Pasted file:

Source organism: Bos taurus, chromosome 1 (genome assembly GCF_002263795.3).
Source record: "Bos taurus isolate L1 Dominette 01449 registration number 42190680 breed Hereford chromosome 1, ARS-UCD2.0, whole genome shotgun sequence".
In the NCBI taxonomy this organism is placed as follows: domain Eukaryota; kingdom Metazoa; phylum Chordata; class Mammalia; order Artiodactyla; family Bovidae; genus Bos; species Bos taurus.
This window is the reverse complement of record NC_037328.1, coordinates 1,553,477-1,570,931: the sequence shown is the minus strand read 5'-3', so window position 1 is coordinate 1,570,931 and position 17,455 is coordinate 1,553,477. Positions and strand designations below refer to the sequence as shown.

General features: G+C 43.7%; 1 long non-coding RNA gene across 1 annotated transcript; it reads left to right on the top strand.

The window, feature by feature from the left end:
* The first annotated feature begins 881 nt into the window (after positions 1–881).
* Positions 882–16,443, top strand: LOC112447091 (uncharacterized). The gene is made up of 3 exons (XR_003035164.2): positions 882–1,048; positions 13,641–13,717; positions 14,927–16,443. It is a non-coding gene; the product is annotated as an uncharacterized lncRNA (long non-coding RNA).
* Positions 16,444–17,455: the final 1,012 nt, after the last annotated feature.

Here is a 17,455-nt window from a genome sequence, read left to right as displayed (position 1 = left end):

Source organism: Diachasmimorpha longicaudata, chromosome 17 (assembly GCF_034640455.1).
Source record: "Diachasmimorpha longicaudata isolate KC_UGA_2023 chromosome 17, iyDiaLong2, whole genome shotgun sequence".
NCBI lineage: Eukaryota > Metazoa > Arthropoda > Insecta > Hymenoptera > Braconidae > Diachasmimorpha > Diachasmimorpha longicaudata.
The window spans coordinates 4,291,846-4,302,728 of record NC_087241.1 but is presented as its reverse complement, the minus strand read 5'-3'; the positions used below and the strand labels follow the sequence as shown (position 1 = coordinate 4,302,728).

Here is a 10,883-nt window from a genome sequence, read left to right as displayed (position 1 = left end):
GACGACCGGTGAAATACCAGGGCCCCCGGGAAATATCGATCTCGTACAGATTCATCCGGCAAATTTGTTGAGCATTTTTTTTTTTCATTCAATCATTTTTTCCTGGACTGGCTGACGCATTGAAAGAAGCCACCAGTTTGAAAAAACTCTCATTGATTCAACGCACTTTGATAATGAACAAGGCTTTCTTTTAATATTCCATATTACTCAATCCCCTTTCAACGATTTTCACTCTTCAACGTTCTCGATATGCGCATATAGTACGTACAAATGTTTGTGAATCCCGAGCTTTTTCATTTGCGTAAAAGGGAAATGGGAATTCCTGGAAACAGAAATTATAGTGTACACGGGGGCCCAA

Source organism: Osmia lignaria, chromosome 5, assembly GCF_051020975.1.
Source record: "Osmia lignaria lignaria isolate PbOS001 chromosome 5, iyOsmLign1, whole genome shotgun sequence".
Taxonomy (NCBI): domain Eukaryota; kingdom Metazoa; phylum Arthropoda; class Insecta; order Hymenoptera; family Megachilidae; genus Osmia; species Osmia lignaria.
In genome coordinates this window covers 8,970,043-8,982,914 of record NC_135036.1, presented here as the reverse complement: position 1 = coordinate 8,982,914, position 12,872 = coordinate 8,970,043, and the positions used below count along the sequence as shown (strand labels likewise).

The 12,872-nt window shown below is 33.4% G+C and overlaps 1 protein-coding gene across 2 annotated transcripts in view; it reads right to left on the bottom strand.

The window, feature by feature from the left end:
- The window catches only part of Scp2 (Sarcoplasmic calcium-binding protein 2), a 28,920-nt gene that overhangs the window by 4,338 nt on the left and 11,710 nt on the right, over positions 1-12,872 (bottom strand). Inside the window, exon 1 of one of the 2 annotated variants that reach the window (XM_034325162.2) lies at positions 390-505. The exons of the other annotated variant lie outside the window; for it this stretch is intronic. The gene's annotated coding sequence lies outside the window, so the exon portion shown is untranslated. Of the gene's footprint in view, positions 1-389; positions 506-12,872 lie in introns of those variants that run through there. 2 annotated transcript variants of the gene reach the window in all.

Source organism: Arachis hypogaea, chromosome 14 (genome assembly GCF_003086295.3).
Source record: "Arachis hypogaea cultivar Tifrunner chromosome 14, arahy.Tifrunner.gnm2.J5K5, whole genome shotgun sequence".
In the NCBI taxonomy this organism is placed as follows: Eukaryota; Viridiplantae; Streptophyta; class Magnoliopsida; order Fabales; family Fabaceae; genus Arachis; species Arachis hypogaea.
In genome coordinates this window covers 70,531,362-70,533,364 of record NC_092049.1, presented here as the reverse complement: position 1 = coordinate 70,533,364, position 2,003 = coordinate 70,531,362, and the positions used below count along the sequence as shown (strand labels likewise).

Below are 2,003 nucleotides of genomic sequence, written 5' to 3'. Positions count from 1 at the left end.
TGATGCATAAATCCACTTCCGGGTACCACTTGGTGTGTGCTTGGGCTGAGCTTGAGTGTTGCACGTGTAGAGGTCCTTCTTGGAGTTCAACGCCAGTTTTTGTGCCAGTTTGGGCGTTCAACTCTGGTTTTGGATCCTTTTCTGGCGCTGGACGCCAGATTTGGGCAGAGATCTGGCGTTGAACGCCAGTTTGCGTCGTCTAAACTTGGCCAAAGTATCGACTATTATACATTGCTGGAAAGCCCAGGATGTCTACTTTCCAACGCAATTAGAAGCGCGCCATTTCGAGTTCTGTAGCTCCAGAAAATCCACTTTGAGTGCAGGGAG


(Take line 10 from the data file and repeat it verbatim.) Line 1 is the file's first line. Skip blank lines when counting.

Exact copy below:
Here is a 17,455-nt window from a genome sequence, read left to right as displayed (position 1 = left end):